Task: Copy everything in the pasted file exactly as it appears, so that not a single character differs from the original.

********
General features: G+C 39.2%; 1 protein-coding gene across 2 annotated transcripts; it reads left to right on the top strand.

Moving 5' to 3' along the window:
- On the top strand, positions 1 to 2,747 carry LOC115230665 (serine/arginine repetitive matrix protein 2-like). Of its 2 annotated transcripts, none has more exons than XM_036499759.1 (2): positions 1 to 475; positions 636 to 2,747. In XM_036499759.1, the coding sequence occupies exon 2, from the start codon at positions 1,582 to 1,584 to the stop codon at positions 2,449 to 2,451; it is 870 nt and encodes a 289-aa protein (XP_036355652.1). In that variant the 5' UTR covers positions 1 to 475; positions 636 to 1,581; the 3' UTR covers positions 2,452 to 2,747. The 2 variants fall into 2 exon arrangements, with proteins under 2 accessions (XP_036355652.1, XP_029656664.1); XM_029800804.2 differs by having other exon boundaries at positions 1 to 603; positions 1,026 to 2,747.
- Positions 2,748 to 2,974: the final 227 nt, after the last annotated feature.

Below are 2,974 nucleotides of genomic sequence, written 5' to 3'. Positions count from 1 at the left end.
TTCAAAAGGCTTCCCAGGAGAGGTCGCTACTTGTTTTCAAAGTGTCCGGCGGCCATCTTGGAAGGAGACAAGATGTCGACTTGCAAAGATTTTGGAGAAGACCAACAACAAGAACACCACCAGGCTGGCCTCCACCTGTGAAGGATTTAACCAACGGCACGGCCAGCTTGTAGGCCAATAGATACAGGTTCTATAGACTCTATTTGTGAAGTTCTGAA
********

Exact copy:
General features: G+C 39.2%; 1 protein-coding gene across 2 annotated transcripts; it reads left to right on the top strand.

Moving 5' to 3' along the window:
- On the top strand, positions 1 to 2,747 carry LOC115230665 (serine/arginine repetitive matrix protein 2-like). Of its 2 annotated transcripts, none has more exons than XM_036499759.1 (2): positions 1 to 475; positions 636 to 2,747. In XM_036499759.1, the coding sequence occupies exon 2, from the start codon at positions 1,582 to 1,584 to the stop codon at positions 2,449 to 2,451; it is 870 nt and encodes a 289-aa protein (XP_036355652.1). In that variant the 5' UTR covers positions 1 to 475; positions 636 to 1,581; the 3' UTR covers positions 2,452 to 2,747. The 2 variants fall into 2 exon arrangements, with proteins under 2 accessions (XP_036355652.1, XP_029656664.1); XM_029800804.2 differs by having other exon boundaries at positions 1 to 603; positions 1,026 to 2,747.
- Positions 2,748 to 2,974: the final 227 nt, after the last annotated feature.

Below are 2,974 nucleotides of genomic sequence, written 5' to 3'. Positions count from 1 at the left end.
TTCAAAAGGCTTCCCAGGAGAGGTCGCTACTTGTTTTCAAAGTGTCCGGCGGCCATCTTGGAAGGAGACAAGATGTCGACTTGCAAAGATTTTGGAGAAGACCAACAACAAGAACACCACCAGGCTGGCCTCCACCTGTGAAGGATTTAACCAACGGCACGGCCAGCTTGTAGGCCAATAGATACAGGTTCTATAGACTCTATTTGTGAAGTTCTGAA